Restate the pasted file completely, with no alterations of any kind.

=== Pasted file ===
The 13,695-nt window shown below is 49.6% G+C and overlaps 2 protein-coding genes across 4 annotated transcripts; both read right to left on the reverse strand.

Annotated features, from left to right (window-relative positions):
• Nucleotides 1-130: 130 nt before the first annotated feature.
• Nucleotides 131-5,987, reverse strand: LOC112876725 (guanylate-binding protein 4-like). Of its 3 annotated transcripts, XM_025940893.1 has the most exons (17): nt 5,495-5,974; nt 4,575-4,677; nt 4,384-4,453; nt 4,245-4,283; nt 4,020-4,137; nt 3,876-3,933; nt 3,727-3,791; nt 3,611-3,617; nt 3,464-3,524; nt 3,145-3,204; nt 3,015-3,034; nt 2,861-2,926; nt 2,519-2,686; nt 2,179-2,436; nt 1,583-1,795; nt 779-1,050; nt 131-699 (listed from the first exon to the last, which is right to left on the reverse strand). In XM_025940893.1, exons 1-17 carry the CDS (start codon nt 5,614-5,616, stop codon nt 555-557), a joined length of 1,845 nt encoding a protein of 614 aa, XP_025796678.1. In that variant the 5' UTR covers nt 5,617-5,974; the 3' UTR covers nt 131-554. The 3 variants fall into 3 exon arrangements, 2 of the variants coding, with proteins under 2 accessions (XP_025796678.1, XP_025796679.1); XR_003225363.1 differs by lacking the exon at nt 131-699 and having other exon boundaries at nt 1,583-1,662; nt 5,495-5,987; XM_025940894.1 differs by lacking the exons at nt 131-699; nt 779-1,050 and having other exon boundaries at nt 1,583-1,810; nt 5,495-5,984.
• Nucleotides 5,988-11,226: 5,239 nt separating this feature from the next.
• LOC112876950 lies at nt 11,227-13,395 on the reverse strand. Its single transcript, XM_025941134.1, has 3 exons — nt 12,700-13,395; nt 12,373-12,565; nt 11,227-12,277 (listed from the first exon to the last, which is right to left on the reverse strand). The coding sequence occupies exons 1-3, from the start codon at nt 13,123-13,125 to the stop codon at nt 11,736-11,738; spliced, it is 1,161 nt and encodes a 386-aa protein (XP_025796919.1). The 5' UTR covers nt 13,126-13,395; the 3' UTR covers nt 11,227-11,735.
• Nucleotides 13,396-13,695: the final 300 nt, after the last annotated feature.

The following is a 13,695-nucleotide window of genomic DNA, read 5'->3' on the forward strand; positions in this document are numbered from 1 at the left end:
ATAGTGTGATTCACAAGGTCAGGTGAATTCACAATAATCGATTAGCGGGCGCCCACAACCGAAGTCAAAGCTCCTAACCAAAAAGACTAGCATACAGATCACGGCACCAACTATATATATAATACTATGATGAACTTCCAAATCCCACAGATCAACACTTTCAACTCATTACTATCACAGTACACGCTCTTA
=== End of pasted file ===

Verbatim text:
The 13,695-nt window shown below is 49.6% G+C and overlaps 2 protein-coding genes across 4 annotated transcripts; both read right to left on the reverse strand.

Annotated features, from left to right (window-relative positions):
• Nucleotides 1-130: 130 nt before the first annotated feature.
• Nucleotides 131-5,987, reverse strand: LOC112876725 (guanylate-binding protein 4-like). Of its 3 annotated transcripts, XM_025940893.1 has the most exons (17): nt 5,495-5,974; nt 4,575-4,677; nt 4,384-4,453; nt 4,245-4,283; nt 4,020-4,137; nt 3,876-3,933; nt 3,727-3,791; nt 3,611-3,617; nt 3,464-3,524; nt 3,145-3,204; nt 3,015-3,034; nt 2,861-2,926; nt 2,519-2,686; nt 2,179-2,436; nt 1,583-1,795; nt 779-1,050; nt 131-699 (listed from the first exon to the last, which is right to left on the reverse strand). In XM_025940893.1, exons 1-17 carry the CDS (start codon nt 5,614-5,616, stop codon nt 555-557), a joined length of 1,845 nt encoding a protein of 614 aa, XP_025796678.1. In that variant the 5' UTR covers nt 5,617-5,974; the 3' UTR covers nt 131-554. The 3 variants fall into 3 exon arrangements, 2 of the variants coding, with proteins under 2 accessions (XP_025796678.1, XP_025796679.1); XR_003225363.1 differs by lacking the exon at nt 131-699 and having other exon boundaries at nt 1,583-1,662; nt 5,495-5,987; XM_025940894.1 differs by lacking the exons at nt 131-699; nt 779-1,050 and having other exon boundaries at nt 1,583-1,810; nt 5,495-5,984.
• Nucleotides 5,988-11,226: 5,239 nt separating this feature from the next.
• LOC112876950 lies at nt 11,227-13,395 on the reverse strand. Its single transcript, XM_025941134.1, has 3 exons — nt 12,700-13,395; nt 12,373-12,565; nt 11,227-12,277 (listed from the first exon to the last, which is right to left on the reverse strand). The coding sequence occupies exons 1-3, from the start codon at nt 13,123-13,125 to the stop codon at nt 11,736-11,738; spliced, it is 1,161 nt and encodes a 386-aa protein (XP_025796919.1). The 5' UTR covers nt 13,126-13,395; the 3' UTR covers nt 11,227-11,735.
• Nucleotides 13,396-13,695: the final 300 nt, after the last annotated feature.

The following is a 13,695-nucleotide window of genomic DNA, read 5'->3' on the forward strand; positions in this document are numbered from 1 at the left end:
ATAGTGTGATTCACAAGGTCAGGTGAATTCACAATAATCGATTAGCGGGCGCCCACAACCGAAGTCAAAGCTCCTAACCAAAAAGACTAGCATACAGATCACGGCACCAACTATATATATAATACTATGATGAACTTCCAAATCCCACAGATCAACACTTTCAACTCATTACTATCACAGTACACGCTCTTA